Speaker 3—Matt Drake (A pool builder)

“As a pool builder, I’ve had a lot of people tell me they wished they would have listened when I suggested going smaller. At the end of the day, for most people, it’s a hole in the ground to get drunk in and cool off. Bigger means more chemicals, more energy, more water, more time spent cleaning, or more money having someone else do it.”

In my opinion, the perfect pool is an oversized swim spa. ~8×16, 4′ deep. Low energy cost, low maintenance, and capable of being quickly heated and enjoyed year-round.

Comment:

Make sure to install a pool size just suitable for you and your family. Don’t go to an oversize pool to accommodate friends. Because an oversized pool means an oversized maintenance routine, chemical balance, and energy usage. Owning a pool is already tasking. An oversized pool will get troublesome in the future. 

Speaker 4—Ed Smith 

“I haven’t purchased one. I learned from other people:

1. First year or two….. “Man, this thing is wonderful !!!”

2. Year 3–4…… “yeah, it’s ok. We don’t use it as much as I thought we would”

3. Year 5–7……. grumble “It’s a lot of work to keep clean and keep up”.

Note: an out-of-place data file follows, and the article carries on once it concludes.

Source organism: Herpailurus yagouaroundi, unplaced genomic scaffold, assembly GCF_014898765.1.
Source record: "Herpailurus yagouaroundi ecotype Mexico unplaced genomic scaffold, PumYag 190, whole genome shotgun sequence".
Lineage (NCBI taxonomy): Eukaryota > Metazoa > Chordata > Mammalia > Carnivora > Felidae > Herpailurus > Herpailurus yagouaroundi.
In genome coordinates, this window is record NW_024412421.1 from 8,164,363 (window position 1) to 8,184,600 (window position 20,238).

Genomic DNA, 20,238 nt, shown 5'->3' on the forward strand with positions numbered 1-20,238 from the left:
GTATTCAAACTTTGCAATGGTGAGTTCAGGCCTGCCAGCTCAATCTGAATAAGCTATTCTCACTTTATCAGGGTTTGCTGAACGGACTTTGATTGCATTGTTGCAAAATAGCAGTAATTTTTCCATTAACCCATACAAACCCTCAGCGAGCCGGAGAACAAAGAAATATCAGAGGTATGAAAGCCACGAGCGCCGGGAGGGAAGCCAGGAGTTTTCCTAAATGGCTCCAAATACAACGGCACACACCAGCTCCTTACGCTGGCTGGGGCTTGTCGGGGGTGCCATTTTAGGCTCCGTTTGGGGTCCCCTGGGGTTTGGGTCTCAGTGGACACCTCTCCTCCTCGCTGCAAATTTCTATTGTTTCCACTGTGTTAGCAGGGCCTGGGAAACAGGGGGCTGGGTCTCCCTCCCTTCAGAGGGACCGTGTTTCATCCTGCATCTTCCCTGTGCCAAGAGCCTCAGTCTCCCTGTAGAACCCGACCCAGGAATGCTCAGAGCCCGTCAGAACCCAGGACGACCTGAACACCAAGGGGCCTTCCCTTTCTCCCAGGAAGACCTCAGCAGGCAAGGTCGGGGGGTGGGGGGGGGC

4. Year 8–10…… “Ah, the kids have outgrown it, we never use it, wish I’d never done it”.

5. Sometime later: Pool removed, hole filled in, grass planted.”

Comment: 

Your pool doesn’t just add extra resale value, it is also a good option for relaxation for grandkids when they come around. Removing your pool might sound like a good plan, but there’s a better plan. Since it’s not always in use, you won’t need much activity to keep it clean. This means you’ll just need to schedule a few appointments with the professionals to ensure it doesn’t become a home for germs. 

Our Verdicts 

The dog owner was not properly informed about the importance of scheduling regular appointments with dog trainers. And that made him regret buying the dog. In the same vein, many pool owners regret buying a pool because they weren’t properly informed about some useful facts before the purchase.

In conclusion

Here’s a list of useful information that can keep you away from regrets about buying a pool. Avoid your pool from being accessible to your kids and pets. Or even avoid having one at all till they are grown a little. Employ robotic cleaning solutions that will make an interesting and easy-going task rather than a burden for the older ones. Install a decent pool size to prevent unnecessary use of time, money, and energy in maintaining the extra area of the pool. 

Just as the dog owner needed regular appointments with the dog trainer, every pool owner needs regular schedules with pool maintenance experts. 

Many shy from pool maintenance experts because of the popular opinion that they cost an arm and a leg. But in a real sense, not involving them will cost you your pool. Which will cost more to fix. Reach out to a pool maintenance expert today.